I first tried trapping back in the late 1960’s, but I think all I ever caught was an opossum. About 1978, I tried again, going after fox and did pretty good. That was about the time I joined the NCTA. In 1980 I started trapping full time with a partner, Dale Smith. We trapped full-time for about 10 years, and also did commercial cat-fishing and turtle trapping when trapping season wasn’t in. We trapped mostly raccoons and muskrats, but we trapped a little of everything. We trapped in North and South Carolina, Virginia, Kentucky, Ohio, and Indiana. I always wanted to go out west to catch some bobcats, and maybe a mountain lion, and to Alaska to catch a wolverine.
I had many memorable years on the trap-line, we made so many memories together, some good, some not so good, but we laugh about all of them now. We did a lot of river trapping by canoe – one would let the other out and then one would pick the other up at the end of the day. Spent many a cold, rainy, or snowy day on the river, enjoying the solitude of nature.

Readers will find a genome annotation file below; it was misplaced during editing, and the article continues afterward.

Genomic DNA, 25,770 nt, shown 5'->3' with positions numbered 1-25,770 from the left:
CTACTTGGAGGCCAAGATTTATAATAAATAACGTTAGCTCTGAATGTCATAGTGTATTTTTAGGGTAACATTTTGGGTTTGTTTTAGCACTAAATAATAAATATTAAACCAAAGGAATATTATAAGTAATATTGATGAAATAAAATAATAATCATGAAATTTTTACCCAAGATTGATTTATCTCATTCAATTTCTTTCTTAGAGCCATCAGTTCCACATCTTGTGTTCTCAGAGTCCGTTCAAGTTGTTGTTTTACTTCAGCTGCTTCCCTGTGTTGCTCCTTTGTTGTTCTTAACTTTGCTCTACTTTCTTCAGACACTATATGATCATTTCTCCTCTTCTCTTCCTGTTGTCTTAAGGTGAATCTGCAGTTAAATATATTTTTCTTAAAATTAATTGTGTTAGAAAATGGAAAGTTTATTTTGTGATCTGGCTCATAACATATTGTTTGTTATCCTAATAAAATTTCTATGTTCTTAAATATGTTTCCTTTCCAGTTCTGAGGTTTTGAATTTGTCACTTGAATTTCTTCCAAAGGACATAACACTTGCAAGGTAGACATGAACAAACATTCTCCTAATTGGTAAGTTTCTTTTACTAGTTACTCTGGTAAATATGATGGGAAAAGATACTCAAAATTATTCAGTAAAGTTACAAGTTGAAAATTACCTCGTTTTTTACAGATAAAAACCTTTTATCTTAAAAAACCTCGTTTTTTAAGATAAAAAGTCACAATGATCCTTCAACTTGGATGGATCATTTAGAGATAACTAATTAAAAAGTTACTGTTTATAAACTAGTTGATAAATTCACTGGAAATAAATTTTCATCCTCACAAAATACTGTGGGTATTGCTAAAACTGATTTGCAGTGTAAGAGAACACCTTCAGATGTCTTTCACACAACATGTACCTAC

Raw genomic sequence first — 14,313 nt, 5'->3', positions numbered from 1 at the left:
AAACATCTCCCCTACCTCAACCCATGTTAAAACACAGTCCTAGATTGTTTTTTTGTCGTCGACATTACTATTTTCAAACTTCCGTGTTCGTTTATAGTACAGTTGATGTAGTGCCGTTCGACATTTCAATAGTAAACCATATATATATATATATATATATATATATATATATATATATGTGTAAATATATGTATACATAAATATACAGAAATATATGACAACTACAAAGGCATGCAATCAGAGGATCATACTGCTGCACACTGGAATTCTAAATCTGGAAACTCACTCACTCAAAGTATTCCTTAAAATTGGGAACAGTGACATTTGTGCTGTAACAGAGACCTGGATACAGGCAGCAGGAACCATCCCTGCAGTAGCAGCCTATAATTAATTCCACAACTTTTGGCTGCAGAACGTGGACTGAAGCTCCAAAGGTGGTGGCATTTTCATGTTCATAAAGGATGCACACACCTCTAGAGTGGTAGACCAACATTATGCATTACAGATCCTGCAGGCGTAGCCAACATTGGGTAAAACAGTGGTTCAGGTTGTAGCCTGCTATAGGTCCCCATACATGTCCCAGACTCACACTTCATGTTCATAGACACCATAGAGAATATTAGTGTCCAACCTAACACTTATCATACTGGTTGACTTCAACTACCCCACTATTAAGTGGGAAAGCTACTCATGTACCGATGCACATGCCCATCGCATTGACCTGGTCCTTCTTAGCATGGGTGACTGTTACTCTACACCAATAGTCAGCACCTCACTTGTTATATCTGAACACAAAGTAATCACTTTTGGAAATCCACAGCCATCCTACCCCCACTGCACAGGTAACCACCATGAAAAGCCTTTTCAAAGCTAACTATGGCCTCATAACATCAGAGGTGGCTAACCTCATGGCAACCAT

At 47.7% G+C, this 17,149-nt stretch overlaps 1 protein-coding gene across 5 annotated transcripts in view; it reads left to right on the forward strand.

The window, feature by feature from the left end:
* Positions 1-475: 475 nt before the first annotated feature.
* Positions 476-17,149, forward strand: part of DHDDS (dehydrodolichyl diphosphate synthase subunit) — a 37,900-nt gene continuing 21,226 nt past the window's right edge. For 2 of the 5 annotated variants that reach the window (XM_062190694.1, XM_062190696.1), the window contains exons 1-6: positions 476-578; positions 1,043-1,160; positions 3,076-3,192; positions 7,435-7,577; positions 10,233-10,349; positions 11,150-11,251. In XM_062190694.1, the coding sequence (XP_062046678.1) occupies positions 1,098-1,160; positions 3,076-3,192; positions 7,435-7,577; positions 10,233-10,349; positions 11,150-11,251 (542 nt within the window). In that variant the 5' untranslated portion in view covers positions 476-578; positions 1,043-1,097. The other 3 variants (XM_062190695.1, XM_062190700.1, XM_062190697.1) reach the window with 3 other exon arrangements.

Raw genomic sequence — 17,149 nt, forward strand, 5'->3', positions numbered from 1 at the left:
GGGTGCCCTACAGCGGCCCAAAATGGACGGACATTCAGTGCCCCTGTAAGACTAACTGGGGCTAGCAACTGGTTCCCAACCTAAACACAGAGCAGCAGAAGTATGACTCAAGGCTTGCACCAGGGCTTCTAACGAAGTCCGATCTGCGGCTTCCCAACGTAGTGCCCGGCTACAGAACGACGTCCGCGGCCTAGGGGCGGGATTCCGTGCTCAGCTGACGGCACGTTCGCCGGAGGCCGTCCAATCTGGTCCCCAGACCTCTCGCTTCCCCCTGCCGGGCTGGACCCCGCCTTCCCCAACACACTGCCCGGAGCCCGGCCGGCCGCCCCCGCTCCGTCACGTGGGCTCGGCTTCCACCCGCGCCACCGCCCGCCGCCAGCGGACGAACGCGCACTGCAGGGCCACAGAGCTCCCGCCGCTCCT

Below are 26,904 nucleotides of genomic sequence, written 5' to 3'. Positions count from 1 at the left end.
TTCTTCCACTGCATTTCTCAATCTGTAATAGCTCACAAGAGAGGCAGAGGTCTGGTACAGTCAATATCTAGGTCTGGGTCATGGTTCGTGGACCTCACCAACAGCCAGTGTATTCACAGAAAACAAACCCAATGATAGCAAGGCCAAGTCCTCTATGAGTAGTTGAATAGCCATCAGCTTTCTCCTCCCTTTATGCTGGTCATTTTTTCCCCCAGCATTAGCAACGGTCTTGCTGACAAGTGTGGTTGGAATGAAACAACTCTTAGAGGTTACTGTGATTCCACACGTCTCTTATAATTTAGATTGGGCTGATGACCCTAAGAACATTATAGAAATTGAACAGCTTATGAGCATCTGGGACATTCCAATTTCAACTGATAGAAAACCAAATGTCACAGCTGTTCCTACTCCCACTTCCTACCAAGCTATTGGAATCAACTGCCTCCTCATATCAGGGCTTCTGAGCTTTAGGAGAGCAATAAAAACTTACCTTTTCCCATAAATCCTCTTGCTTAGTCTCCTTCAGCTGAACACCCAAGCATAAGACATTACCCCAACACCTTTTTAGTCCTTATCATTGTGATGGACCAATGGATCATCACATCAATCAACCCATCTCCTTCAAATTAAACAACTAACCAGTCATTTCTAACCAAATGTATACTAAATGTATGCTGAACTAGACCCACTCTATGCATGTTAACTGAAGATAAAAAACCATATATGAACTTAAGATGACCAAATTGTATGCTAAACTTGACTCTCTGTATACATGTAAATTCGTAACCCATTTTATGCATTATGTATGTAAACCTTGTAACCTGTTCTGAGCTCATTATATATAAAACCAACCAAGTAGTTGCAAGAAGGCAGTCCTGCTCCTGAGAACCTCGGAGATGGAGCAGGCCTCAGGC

We also did a lot of lake trapping and could cover more territory in a motor boat, but back in the 80’s there was a lot of competition on the lakes. It was easy for one person to go to the lake and trap by himself in a motorboat, so that’s why we trapped the rivers a lot.
I mostly trap for coyotes now because I enjoy the challenge of trapping. There will always be a need for trappers to control the population of our renewable resource.
Trapping is how I got in the boat building business. Since we were on the river so much, we tried all kinds of boats – fiberglass, aluminum, plastic. I built my first canoe out of wood strips and fiberglass, and at the end of the season I would just put another coat of fiberglass on the bottom and it was ready for the next season. But I would usually sell it and build another, so I started building some in my spare time and selling them. And the boat business has kept me afloat for many years now.